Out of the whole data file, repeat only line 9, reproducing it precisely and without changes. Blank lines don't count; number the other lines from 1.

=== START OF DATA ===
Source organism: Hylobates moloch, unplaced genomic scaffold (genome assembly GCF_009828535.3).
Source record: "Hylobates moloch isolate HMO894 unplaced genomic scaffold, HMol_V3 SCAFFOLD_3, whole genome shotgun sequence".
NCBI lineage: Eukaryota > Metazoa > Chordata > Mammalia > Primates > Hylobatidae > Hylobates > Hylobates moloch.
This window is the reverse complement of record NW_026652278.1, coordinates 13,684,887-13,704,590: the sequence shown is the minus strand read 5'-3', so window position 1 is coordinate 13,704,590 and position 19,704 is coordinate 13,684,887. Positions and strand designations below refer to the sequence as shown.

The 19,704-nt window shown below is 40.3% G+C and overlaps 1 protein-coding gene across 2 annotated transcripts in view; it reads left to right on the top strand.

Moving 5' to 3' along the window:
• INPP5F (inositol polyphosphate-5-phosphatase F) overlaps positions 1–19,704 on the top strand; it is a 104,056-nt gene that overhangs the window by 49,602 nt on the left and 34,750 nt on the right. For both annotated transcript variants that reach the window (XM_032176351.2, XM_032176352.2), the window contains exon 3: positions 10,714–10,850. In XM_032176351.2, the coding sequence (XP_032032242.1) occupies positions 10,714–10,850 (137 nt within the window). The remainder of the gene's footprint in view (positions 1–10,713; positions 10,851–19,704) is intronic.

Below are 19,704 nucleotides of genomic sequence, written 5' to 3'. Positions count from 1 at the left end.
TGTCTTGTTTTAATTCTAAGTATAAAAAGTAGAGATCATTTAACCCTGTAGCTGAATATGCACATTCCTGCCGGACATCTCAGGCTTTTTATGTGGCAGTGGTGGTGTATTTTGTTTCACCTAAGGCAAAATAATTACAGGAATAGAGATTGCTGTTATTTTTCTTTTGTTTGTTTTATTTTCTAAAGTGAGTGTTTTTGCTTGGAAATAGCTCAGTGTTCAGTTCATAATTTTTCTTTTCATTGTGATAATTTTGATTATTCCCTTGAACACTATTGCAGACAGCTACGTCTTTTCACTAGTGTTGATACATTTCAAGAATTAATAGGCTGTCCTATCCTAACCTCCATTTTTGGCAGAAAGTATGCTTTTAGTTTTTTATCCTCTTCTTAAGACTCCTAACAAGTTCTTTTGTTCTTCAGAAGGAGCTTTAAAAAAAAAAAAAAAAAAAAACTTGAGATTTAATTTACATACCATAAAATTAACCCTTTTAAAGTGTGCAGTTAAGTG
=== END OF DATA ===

TGTCTTGTTTTAATTCTAAGTATAAAAAGTAGAGATCATTTAACCCTGTAGCTGAATATGCACATTCCTGCCGGACATCTCAGGCTTTTTATGTGGCAGTGGTGGTGTATTTTGTTTCACCTAAGGCAAAATAATTACAGGAATAGAGATTGCTGTTATTTTTCTTTTGTTTGTTTTATTTTCTAAAGTGAGTGTTTTTGCTTGGAAATAGCTCAGTGTTCAGTTCATAATTTTTCTTTTCATTGTGATAATTTTGATTATTCCCTTGAACACTATTGCAGACAGCTACGTCTTTTCACTAGTGTTGATACATTTCAAGAATTAATAGGCTGTCCTATCCTAACCTCCATTTTTGGCAGAAAGTATGCTTTTAGTTTTTTATCCTCTTCTTAAGACTCCTAACAAGTTCTTTTGTTCTTCAGAAGGAGCTTTAAAAAAAAAAAAAAAAAAAAACTTGAGATTTAATTTACATACCATAAAATTAACCCTTTTAAAGTGTGCAGTTAAGTG